Haida Hip Hop Art Exhibit Opening in Vancouver

First Nations Erotica Exhibit Comes to Vancouver

Preston Singletary: Geoduck, 2012.  Courtesy of Preseton Singletary Inc. Photo: Russell Johnson

Preston Singletary: Geoduck, 2012.
Courtesy of Preseton Singletary Inc. Photo: Russell Johnson

Chances are you’ve never seen First Nations art quite like this.

Just opened at Vancouver’s Bill Reid Gallery, RezErect focuses on the world of native erotica.  The cheekily named exhibition highlights sexually charged works from 27 First Nations artists, from phallic-shaped geoduck (giant saltwater clam) sculptures to bentwood boxes meant to connote the female anatomy.

“Sex figures prominently in aboriginal stories across the continent, as sexual humour, playful irreverence, spiritual reverence, place names, morality tales or other meanings lost in time,” writes co-curator and Haida artist Gwaii Edenshaw.  “We hope to carry on that tradition here – sexy, intelligent, provocative and fun.”

The exhibition, which is intended for adults and youth 16 years and older, will no doubt raise some eyebrows.   Continue reading:
First Nations Erotica Exhibit Comes to Vancouver

Seeking out the art of Haida Gwaii in Vancouver

Bill Reid: The Raven and the First Men, 1990 22k gold Photo credit:  Kenji Nagai

Bill Reid: The Raven and the First Men, 1990 22k gold Photo credit: Kenji Nagai

Have you ever fell so head over gumboots for a place that you want to keep returning? I feel that way about Vancouver, but recently I’ve also fallen for another rainy, tree and beach-fringed destination: Haida Gwaii.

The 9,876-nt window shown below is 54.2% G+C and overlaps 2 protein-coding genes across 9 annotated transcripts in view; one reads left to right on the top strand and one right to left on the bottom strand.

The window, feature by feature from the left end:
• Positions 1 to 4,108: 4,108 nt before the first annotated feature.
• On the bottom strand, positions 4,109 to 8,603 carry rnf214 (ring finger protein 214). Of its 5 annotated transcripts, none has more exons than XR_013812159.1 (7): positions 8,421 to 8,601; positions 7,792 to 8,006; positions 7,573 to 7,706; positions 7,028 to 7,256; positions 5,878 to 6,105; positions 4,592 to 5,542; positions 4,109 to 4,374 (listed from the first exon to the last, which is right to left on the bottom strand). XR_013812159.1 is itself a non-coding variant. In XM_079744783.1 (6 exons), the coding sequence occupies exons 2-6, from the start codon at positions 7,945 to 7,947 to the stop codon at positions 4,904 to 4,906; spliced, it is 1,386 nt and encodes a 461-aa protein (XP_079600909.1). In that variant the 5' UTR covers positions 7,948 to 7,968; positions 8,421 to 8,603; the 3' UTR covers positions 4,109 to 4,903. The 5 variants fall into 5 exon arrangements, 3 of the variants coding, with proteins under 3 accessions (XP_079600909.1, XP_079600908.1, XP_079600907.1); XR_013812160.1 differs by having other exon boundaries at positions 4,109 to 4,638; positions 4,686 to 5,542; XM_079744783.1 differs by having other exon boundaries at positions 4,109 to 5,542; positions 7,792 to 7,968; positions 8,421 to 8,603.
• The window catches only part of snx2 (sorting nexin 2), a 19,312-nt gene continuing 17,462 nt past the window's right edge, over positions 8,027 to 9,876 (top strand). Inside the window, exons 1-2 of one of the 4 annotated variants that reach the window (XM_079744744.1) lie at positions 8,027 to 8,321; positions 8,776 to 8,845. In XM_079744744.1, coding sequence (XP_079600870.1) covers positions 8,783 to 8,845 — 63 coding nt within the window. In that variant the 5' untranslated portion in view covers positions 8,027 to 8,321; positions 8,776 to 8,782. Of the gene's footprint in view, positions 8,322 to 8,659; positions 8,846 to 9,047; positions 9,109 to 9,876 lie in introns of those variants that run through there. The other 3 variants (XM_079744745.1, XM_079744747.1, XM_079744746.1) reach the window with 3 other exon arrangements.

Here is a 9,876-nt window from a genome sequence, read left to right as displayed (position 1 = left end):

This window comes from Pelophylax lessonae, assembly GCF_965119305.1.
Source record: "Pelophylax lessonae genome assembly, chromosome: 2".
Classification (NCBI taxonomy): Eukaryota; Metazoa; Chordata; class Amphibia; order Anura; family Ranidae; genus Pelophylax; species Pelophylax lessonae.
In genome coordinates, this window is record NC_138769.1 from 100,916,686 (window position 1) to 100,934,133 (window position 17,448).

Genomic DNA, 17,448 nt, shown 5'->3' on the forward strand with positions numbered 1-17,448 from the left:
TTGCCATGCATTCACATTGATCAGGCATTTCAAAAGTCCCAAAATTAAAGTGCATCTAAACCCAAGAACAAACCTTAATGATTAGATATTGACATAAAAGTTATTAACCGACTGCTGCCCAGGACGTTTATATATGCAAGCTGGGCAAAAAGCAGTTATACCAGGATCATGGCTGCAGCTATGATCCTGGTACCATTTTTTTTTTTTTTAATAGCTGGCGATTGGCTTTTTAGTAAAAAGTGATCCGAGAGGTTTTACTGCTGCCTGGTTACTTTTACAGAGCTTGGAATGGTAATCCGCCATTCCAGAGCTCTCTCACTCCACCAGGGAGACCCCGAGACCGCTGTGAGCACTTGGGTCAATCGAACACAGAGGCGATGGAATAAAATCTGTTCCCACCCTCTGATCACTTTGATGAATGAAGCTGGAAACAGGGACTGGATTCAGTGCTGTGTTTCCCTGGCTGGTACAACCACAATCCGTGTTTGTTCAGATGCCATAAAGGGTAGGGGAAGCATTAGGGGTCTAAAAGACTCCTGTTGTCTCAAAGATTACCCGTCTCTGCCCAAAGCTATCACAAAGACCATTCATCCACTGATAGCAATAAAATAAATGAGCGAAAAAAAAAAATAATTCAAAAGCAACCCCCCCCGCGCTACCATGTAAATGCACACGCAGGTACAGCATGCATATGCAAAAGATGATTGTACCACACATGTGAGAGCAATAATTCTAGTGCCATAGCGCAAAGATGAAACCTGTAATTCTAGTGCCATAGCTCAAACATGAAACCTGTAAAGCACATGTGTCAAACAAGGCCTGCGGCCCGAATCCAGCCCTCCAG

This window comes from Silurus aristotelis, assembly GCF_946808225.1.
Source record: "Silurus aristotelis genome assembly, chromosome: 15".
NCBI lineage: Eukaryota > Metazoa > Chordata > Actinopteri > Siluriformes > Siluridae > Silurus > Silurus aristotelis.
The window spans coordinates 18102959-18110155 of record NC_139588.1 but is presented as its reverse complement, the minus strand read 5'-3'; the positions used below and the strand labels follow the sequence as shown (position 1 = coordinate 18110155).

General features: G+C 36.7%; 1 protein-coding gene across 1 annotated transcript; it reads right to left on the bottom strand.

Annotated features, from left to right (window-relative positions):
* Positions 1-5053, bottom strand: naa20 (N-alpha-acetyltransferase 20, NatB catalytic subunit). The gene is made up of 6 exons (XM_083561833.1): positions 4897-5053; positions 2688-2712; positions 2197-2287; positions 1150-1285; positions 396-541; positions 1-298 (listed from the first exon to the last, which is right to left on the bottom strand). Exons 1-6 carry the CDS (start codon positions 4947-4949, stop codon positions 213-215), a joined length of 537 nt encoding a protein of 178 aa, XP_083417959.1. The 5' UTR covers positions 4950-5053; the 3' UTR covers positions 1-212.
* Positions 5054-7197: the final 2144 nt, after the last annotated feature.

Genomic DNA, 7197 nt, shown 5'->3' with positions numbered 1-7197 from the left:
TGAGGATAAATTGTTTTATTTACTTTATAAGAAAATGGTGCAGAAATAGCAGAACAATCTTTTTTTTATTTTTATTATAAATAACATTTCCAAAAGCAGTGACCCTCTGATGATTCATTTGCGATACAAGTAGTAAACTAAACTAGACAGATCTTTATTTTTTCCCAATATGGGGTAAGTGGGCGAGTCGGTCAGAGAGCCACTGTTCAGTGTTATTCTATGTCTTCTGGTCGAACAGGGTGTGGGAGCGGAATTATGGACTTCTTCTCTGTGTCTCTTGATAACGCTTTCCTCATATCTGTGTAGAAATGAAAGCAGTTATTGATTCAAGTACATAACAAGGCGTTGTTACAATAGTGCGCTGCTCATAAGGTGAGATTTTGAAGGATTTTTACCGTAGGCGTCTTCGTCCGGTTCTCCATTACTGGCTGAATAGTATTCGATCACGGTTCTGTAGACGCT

Haida Gwaii is a brilliant, evergreen archipelago located in Northern British Columbia over 170 kilometres west of Prince Rupert. For the last two summers I’ve made the journey to Haida Gwaii to explore endless beaches, feast on seafood and poke around numerous art galleries and studios.

This summer there will be no such journey across Hecate Strait, however I have developed some coping mechanisms. To help navigate the waves of Haida Gwaii nostalgia, I’ve turned to scoping out the art of Haida Gwaii in Vancouver. Below you’ll find a list of spots I frequent when I’m missing the misty isles.
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Seeking out the art of Haida Gwaii in Vancouver

Bill Reid and the Haida Canoe Exhibit – Held Over until March 24

Bill Reid's Black Eagle Canoe. Photo Credit: Harry Foster

Haven’t had a chance yet to check out the Bill Reid and the Haida Canoe Exhibit at downtown’s Bill Reid Gallery?  You’re in luck.  The landmark exhibition – exploring the dramatic role of the canoe in Northwest Coast art and culture – is being extended through March 24.

So what’s so important about the canoe?  In the word’s of Bill Reid himself, the artist who nearly single-handedly triggered a renaissance in first nations art in Canada: “Western art starts with the figure – West Coast Indian art starts with the canoe.”  In other words, the canoe is much more than just a means of transportation: It’s a work of art that embodies an entire culture.

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Bill Reid and the Haida Canoe Exhibit – Held Over until March 24